Money matters have always been complicated for travelers, and advances in technology only go so far. Travelers have also always been easy prey for criminals for many reasons: unfamiliarity being the biggest one.
When you’re unfamiliar with the local customs, the language, the currency, and even how to use the card readers, you’re at a disadvantage. Add jet lag or distractions to the mix and you’re not thinking clearly or completely aware of your surroundings and risk.
In this newsletter, we’ll cover some of the latest ways criminals are getting their hands on travelers’ money and give you practical ways to keep your money safe.
Today’s cash withdrawal machines are the very definition of efficiency, but technology develops quickly on both sides of the legal spectrum. Criminals can use those highly efficient ATMs to steal credit and debit card numbers with skimming devices. This is true at home and abroad too, so no matter where you go, withdrawing cash comes with some risk.
Skimming devices can be installed on legitimate card readers at gas pumps, point-of-sale terminals, and even ATMs. The devices secretly collect each card’s information and typically a separate device (a camera) collects the PIN typed in when withdrawing cash.
The presence of a skimmer is not immediately obvious, and to be honest, they are getting slimmer and harder to spot. The most frequent locations for a skimmer are the PIN keypad and the card insert slot. In both situations, the device is an attachment or overlay that is placed on the original equipment.
Here’s how to examine a card reader for a skimming device:
Essentially, you are looking for anything loose, sticky, or bulky that doesn’t feel fully attached or legit.
Skimmers obtain a copy of the card’s magnetic strip, which all by itself isn’t enough to do anything much. What the criminals really want is the combination of that strip data and your PIN. Very tiny cameras can be easily hidden on panels that look legit and are placed next to the insertable reader. This is why you really should cover the keypad every time you press your PIN digits. I find that using my hat, which is always available and offers broader coverage, is better than using my other hand to cover the keypad.
Since the pandemic, many restaurants and cafes have started using portable devices which are handed to the customer to insert the card and confirm the PIN. Don’t forget to shield the keypad in those situations too – the skimmer could be on the POS device and a person could capture your PIN simply by watching you. Use the same examination process to look for skimmers on those devices too.
Pro tip: try to use ATMs in safer, guarded places like an actual bank instead of those on the streets, and avoid using ATMs in tourist areas as these are more prone to criminal activity.
Bonus tip: In the US and sometimes in other places, you can avoid ATM fees AND skimmer risk by buying something at a grocery store and getting cash back. Local stores are vested in their community’s security and are far less likely to have skimmers. Just be sure to ask before you attempt this because not all places will let you withdraw cash with a purchase.
Anywhere I’ve traveled in the world, I’ve encountered wonderful, kind, and helpful people; however, you must be wary of overly friendly and helpful strangers when making financial transactions.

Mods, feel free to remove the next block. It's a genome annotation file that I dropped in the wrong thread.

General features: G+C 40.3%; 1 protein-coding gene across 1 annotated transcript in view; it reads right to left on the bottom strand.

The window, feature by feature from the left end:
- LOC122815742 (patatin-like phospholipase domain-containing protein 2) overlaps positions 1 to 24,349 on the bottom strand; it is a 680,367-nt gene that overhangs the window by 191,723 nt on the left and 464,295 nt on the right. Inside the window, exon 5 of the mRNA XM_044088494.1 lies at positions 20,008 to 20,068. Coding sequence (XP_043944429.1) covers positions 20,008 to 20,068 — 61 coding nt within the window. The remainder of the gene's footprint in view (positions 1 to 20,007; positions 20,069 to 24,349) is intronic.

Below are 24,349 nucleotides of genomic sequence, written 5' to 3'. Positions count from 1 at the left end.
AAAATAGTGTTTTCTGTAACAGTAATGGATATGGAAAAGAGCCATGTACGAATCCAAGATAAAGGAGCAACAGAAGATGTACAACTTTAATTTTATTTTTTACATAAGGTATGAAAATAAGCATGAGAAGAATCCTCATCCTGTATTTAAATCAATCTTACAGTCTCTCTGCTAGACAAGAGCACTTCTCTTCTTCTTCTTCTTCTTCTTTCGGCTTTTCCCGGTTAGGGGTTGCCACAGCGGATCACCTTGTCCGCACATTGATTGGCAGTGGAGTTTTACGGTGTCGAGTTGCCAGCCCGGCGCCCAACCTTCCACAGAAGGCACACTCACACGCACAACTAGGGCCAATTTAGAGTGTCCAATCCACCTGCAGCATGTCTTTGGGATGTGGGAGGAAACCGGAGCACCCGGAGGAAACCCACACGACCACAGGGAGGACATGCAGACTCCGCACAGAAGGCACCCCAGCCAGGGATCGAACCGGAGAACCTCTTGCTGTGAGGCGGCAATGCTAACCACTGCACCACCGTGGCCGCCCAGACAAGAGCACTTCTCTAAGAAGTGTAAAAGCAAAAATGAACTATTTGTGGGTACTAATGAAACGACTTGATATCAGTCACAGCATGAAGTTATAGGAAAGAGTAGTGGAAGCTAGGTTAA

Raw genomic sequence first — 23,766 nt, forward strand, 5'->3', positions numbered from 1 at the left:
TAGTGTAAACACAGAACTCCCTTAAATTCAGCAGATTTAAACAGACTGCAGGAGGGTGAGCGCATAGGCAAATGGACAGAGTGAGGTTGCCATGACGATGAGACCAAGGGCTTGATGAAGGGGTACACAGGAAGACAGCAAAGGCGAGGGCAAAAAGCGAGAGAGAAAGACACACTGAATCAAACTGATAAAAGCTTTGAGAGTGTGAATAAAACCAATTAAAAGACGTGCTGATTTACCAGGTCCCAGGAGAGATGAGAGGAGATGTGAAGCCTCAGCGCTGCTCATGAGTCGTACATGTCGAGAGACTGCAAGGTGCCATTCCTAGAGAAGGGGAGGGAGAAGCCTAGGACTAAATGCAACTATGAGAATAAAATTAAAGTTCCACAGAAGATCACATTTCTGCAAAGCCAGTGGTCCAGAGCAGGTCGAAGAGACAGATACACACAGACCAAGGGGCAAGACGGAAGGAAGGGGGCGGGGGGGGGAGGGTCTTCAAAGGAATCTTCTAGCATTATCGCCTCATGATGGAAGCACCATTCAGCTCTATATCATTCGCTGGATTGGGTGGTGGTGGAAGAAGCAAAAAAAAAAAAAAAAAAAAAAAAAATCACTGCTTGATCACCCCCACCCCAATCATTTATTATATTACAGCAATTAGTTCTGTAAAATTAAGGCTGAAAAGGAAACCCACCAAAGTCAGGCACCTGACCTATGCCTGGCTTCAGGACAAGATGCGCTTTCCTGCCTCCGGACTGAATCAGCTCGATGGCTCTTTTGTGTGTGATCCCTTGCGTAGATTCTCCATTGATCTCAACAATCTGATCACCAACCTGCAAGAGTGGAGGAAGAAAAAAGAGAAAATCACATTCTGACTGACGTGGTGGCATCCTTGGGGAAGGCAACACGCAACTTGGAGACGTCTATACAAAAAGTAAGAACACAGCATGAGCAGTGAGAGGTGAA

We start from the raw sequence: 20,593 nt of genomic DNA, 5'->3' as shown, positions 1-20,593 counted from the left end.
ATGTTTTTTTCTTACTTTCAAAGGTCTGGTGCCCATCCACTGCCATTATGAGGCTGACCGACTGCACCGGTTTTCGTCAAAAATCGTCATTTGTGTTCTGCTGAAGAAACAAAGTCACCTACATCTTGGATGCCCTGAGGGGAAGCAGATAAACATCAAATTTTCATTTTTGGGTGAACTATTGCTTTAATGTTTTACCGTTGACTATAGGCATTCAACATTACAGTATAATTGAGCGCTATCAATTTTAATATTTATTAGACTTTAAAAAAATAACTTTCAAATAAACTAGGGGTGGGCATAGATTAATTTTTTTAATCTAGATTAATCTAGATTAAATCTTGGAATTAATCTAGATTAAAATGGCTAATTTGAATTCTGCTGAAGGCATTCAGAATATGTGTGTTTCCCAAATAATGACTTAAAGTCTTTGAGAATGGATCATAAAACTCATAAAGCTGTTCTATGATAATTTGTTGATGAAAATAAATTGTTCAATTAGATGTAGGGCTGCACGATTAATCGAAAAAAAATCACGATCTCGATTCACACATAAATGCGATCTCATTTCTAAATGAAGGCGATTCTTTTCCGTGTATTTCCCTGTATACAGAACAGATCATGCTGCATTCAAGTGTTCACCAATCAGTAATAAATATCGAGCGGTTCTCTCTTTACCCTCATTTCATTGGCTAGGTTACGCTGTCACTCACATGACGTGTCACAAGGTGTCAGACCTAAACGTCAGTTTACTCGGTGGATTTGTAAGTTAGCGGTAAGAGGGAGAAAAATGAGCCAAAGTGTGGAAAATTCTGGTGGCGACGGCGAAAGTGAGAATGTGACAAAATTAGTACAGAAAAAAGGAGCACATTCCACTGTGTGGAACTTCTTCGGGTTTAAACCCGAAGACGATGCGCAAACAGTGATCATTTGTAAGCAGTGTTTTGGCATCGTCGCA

In some places, those helpful strangers are actually intending to rob you. Here are some examples:
In addition to skimming devices, there are card-trapping devices that block the removal of money or the retrieval of a card. Both methods are designed to confuse the customer into thinking that the ATM is defective or has run out of money. Sometimes a helpful stranger will appear to assist the traveler with using the machine and end up walking away with your PIN (which they helped you type in) or even quickly snatching the cash!
If the expected money doesn’t easily slide out of the machine, and the disgusted customer walks away or heads inside the bank to handle the situation, the thief gets away with the cash and/or the card.
Pro tip: If you’re traveling with a companion, position them behind you to watch the surrounding area, decline unsolicited assistance, and block strangers from seeing you type your PIN (but still cover the keypad in case there is a camera you don’t see).
If you’re traveling abroad, research what types of payment are preferred so you are prepared. Digital payment options offer convenience and the added security of reducing the need to expose your physical card to potential risks.
Sweden, for example, is known for its high adoption of digital payment methods. The Netherlands also has a high rate of contactless payment technology.
The adoption of contactless payment systems continues to evolve rapidly. Even in countries with widespread adoption, some places may prefer only cash or a credit card. Check the current online payment practices before traveling, and be prepared to pay with more traditional methods.
Here are the final rules to protect your cash and cards when you travel:
It’s unfortunate but true that travelers and tourists are prime targets for scammers. You’re out of your element, fascinated by the views, and may not speak the language.
Remember that staying vigilant and trusting your instincts are essential to protecting yourself against criminal activity and scams while traveling.
Damian Tysdal is the founder of CoverTrip, and is a licensed agent for travel insurance (MA 1883287). He believes travel insurance should be easier to understand, and started the first travel insurance blog in 2006.